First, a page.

BY JOHN KELLER
PATUXENT RIVER NAS, Md.-Unmanned aerial vehicle (UAV) designers at the Northrop Grumman Corp. Aerospace Systems sector in Bethpage, N.Y., will enable the U.S. Navy Broad Area Maritime Surveillance (BAMS) UAV to autonomously sense and avoid other nearby aircraft to maintain safe separation and avoid mid-air collisions under terms of a $25.6 million contract.
|The U.S. Navy Broad Area Maritime Surveillance (BAMS) unmanned aerial vehicle, depicted above, will receive the ability to sense and avoid other aircraft.|
Air traffic controllers have hailed this and other efforts to provide UAVs with sense-and-avoid capability to improve air safety in controlled airspace.
UAV experts at the Northrop Grumman Aerospace sector's Battle Management & Engagement Systems Division will design and develop the UAV sense-and-avoid capability for BAMS in support of the Navy and U.S. Air Force. BAMS will work together with the future Boeing P-8A Poseidon aircraft to fulfill the Navy's next-generation long-range maritime patrol and anti-submarine warfare (ASW) mission.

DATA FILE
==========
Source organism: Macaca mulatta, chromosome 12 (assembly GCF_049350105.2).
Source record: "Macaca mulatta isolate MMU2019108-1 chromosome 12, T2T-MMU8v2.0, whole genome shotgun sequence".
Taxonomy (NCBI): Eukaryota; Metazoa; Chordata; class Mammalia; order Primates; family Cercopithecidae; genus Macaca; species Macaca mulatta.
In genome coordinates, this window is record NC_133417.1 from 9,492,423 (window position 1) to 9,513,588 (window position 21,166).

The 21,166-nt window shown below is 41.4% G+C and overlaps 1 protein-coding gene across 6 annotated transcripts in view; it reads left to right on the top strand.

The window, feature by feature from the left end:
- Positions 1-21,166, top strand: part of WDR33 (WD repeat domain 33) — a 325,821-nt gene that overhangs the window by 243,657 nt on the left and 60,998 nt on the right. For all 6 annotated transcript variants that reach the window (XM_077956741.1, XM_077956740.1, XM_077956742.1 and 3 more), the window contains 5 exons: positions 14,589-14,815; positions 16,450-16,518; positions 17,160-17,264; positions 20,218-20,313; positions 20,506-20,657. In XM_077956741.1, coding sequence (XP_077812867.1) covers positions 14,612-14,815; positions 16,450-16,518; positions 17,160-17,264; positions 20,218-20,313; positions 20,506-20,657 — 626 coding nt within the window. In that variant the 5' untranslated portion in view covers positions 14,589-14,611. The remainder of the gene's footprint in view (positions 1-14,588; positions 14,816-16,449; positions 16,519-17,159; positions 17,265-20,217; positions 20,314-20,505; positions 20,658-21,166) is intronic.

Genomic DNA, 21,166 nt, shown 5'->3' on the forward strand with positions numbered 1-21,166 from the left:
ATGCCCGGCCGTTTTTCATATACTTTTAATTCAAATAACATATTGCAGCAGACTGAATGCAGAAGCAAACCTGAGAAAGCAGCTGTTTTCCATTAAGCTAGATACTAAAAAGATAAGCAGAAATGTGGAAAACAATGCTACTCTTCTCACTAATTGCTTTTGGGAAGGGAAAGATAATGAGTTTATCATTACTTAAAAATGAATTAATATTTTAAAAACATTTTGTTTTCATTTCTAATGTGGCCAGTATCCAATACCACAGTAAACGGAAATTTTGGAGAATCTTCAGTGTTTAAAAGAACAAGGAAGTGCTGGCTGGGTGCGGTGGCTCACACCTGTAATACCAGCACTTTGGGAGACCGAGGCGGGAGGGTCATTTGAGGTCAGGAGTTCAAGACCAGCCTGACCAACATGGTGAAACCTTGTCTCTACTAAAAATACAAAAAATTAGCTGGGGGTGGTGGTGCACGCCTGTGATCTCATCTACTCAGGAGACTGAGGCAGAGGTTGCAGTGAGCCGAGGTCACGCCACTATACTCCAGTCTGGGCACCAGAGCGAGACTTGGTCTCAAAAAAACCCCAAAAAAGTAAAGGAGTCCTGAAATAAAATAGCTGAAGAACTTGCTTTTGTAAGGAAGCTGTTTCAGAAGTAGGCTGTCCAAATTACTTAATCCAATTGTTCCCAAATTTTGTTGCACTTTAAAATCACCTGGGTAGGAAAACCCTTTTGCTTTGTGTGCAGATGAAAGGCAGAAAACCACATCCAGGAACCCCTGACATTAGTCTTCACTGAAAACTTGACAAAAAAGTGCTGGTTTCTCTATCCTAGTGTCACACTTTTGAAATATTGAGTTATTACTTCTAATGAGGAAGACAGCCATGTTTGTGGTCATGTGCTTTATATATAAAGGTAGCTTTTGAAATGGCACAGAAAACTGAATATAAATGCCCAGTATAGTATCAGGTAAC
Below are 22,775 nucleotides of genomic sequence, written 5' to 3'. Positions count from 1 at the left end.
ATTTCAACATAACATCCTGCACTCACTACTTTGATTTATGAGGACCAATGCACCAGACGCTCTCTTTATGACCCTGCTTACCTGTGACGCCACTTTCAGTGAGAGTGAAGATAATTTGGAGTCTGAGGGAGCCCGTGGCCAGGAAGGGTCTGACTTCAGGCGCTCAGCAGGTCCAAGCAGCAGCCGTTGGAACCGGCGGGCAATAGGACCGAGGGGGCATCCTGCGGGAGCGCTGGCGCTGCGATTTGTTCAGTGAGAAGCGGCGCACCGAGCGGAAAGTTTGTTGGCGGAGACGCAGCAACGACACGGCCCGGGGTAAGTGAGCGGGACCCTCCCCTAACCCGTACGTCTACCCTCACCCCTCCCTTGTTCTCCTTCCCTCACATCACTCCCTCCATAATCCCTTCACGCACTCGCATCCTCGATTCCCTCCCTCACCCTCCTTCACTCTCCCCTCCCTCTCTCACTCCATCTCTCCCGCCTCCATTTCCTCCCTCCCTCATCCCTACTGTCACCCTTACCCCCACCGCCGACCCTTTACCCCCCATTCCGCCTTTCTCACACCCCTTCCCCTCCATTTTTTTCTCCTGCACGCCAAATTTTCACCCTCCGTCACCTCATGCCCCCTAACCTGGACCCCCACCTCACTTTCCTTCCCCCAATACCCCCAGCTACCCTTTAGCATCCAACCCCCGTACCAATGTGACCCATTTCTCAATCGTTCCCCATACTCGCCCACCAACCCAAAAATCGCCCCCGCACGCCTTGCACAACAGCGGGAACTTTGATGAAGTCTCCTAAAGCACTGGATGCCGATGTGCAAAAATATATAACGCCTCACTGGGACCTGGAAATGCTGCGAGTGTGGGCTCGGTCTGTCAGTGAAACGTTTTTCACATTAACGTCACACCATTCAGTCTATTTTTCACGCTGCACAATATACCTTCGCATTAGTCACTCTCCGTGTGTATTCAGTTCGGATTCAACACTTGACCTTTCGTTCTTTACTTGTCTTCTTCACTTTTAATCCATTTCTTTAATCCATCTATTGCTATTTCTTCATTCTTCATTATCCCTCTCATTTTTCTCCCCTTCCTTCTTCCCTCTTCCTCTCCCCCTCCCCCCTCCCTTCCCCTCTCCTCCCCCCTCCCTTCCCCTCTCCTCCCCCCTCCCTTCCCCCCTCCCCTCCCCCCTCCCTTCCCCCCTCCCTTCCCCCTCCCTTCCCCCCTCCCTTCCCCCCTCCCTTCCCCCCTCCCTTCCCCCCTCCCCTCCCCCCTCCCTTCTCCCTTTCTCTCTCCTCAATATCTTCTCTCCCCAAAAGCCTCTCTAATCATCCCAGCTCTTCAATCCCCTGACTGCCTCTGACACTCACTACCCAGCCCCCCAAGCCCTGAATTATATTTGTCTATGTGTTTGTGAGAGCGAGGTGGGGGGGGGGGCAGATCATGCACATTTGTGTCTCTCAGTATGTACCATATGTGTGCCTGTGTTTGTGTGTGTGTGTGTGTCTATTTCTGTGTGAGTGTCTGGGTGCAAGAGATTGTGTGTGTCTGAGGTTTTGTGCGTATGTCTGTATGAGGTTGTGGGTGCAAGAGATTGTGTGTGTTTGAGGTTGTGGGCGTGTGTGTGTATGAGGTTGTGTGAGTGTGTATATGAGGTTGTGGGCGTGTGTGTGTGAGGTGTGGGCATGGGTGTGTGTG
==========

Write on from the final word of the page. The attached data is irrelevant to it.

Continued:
Airborne sense-and-avoid systems support the detection of, and safe separation from, manned and unmanned aircraft to an equivalent level of safety to the see-and-avoid capability of a human pilot.
UAV systems designers are putting substantial time, money, and energy into enabling UAVs to sense and avoid other aircraft so they can operate safely alongside commercial and general-aviation aircraft in civil controlled airspace.
With this kind of UAV sense-and-avoid capability, if certified by the U.S. Federal Aviation Administration (FAA), UAVs such as BAMS not only could fulfill military surveillance and reconnaissance missions in war zones and outside of civil controlled airspace, but they also might be able to handle surveillance in and around large cities with complicated, congested airspace, as well as near sensitive border areas.
On this contract, Northrop Grumman will do the work in Bethpage, N.Y., and in San Diego, and should be finished by November 2012. Awarding the contract were officials of the U.S. Naval Air Systems Command at Patuxent River Naval Air Station, Md.